While 2G and 3G are going away soon, 4G has many years ahead of it as part of the 5G equation.
Low, Middle, and High
5G gives carriers more options in terms of airwaves than 4G did. Most notably, it opens up “high-band,” short-range airwaves that didn’t work with 4G technology. But 5G can run on any frequency, leading to three very different kinds of 5G experiences—low, middle, and high.
The key thing to understand here is that 5G isn’t much faster than 4G on the same old radio channels. Instead, the 5G spec lets phones use much wider channels across a broader range of frequencies. The carriers and the FCC have to make those wider channels available, though, and that’s where they’ve largely fallen short.
With 4G, you can combine up to seven, 20MHz channels to use a total of 140MHz of spectrum. Most of the time, though, phones are using 60MHz or less.
With new phones in low- and mid-band 5G, you can combine two 100MHz channels for 200MHz usage—and stack several more 20MHz 4G channels on top of that. In high-band 5G, you can use up to eight 100MHz channels. But if you don’t have the airwaves available, you don’t get the speeds.
Carriers can also flexibly share channels between 4G and 5G using dynamic spectrum sharing (DSS). DSS makes the walls between 4G and 5G channels movable, so carriers can split channels between 4G and 5G based on demand. That’s what Verizon has been using for its “nationwide” 5G. It doesn’t free up any new airwaves for 5G—it just reuses odds and ends of 4G—so we haven’t seen DSS 5G offer better performance than 4G.
sometimes show 5G icons when they aren’t even using 5G, making it hard to tell any difference.
Mid-band 5G is in the 2–10GHz range. That covers most current cellular and Wi-Fi frequencies, as well as frequencies slightly above those. These networks have decent range from their towers, often about half a mile, so in most other countries, these are the workhorse networks carrying most 5G traffic. Most other countries have offered around 100MHz to each of their carriers for mid-band 5G. Here in the US, T-Mobile’s “ultra capacity” 5G network runs on channels of up to 80MHz of mid-band. AT&T and Verizon are largely waiting for the results of the C-band auction to make big mid-band plans, which they’ll likely start rolling out in late 2021 or 2022.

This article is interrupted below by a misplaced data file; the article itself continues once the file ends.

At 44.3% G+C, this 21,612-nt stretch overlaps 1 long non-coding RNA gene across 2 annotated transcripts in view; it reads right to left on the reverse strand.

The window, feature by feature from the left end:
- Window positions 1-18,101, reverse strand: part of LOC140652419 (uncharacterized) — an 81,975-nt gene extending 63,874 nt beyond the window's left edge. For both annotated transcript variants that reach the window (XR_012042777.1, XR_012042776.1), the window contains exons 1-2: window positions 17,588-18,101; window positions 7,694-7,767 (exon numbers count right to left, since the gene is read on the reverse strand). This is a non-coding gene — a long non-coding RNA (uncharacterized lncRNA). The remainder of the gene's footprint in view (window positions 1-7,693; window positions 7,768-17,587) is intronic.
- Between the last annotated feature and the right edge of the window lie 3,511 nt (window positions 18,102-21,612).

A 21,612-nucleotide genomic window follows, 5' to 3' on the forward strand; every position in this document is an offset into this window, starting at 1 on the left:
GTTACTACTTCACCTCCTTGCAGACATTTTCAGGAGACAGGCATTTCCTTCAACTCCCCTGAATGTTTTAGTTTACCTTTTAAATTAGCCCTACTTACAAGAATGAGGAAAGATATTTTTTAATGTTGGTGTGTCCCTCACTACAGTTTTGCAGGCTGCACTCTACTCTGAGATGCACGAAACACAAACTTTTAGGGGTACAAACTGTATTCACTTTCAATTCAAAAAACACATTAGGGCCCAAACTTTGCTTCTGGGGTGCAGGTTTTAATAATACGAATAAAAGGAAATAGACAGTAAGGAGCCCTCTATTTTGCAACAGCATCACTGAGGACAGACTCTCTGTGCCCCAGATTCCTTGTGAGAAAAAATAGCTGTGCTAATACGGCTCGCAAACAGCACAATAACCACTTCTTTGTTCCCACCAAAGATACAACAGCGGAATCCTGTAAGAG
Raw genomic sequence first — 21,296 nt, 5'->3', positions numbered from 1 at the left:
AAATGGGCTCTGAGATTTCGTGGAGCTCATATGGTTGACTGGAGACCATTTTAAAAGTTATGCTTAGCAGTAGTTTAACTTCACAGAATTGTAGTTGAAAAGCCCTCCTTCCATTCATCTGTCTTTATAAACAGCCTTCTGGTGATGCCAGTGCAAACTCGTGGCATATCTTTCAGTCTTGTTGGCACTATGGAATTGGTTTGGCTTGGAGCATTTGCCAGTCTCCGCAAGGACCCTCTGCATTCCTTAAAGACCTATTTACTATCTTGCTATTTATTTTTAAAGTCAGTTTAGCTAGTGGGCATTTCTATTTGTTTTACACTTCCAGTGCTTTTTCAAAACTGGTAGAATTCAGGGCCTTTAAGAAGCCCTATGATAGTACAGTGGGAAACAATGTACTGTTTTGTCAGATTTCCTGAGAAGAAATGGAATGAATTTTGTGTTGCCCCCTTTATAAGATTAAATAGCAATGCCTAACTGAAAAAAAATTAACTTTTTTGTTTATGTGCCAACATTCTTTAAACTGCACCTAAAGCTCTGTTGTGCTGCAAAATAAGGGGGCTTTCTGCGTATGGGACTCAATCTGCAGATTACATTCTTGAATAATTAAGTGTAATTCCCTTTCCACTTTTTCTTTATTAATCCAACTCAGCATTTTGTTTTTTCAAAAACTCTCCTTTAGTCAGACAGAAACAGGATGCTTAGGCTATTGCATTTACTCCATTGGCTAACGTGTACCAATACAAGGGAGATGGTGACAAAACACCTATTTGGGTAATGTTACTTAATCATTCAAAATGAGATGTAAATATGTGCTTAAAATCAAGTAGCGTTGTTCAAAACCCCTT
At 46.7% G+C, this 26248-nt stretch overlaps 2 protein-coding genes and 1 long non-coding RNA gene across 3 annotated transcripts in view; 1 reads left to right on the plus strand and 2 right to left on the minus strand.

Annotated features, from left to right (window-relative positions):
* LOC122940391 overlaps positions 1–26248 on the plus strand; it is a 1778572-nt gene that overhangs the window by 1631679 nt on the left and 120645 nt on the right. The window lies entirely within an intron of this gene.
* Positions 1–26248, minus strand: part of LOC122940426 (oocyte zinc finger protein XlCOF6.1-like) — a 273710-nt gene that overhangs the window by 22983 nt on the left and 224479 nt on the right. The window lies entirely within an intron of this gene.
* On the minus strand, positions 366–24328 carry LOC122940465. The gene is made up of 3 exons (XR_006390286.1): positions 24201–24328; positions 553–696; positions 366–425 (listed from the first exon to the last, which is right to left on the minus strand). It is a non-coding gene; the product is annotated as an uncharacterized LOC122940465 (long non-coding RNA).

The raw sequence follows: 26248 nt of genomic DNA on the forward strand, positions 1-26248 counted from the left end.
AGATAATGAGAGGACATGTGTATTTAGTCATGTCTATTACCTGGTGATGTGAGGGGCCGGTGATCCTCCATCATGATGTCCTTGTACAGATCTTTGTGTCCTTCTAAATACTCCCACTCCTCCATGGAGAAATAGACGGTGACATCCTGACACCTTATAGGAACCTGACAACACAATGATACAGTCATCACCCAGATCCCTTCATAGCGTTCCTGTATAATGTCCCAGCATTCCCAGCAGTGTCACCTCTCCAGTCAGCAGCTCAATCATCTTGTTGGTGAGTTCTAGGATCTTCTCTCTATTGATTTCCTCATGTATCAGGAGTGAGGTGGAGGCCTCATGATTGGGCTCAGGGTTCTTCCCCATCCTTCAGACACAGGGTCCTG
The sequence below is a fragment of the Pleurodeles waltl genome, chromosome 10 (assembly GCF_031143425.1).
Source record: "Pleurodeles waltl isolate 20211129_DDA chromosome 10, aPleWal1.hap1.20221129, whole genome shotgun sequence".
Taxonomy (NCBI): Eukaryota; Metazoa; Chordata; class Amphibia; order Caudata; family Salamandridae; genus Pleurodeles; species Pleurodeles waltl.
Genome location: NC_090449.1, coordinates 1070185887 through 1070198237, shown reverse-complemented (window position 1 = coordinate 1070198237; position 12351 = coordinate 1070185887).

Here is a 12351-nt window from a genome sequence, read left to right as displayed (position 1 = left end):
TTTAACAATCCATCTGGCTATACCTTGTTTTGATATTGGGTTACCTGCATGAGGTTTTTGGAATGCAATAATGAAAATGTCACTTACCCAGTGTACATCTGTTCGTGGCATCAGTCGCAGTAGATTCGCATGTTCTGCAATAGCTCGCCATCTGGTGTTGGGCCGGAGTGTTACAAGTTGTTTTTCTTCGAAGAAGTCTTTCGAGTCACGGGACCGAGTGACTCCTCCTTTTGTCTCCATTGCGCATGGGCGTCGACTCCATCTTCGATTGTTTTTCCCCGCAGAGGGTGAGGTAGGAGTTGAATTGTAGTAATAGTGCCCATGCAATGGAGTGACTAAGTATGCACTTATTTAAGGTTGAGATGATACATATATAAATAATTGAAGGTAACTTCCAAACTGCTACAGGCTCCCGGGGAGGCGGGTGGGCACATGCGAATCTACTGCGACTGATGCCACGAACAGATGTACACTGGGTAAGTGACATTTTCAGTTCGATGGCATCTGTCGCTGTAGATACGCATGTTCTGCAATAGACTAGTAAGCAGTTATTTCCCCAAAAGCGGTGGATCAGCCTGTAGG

speeds over 3Gbps on Verizon’s high-band network, which it calls “ultra wideband.” Unfortunately, we found in our Fastest Mobile Networks 2020 tests that Verizon’s network had as little as 4–5% coverage on our citywide drives. AT&T and T-Mobile also have some high-band, but they haven’t talked much about it for months.
How 5G Works
Like other cellular networks, 5G networks use a system of cell sites that divide their territory into sectors and send encoded data through radio waves. Each cell site must be connected to a network backbone, whether through a wired or wireless backhaul connection.
5G networks use a type of encoding called OFDM, which is similar to the encoding that 4G LTE uses. The air interface is designed for much lower latency and greater flexibility than LTE, though.
5G networks need to be much smarter than previous systems, as they’re juggling many more and smaller cells that can change size and shape. But even with existing macro cells, Qualcomm says 5G will be able to boost capacity by four times over current systems by leveraging wider bandwidths and advanced antenna technologies.
The goal is to have far higher speeds available, and far higher capacity per sector, at far lower latency than 4G. The standards bodies involved are aiming at 20Gbps speeds and 1ms latency, at which point very interesting things begin to happen.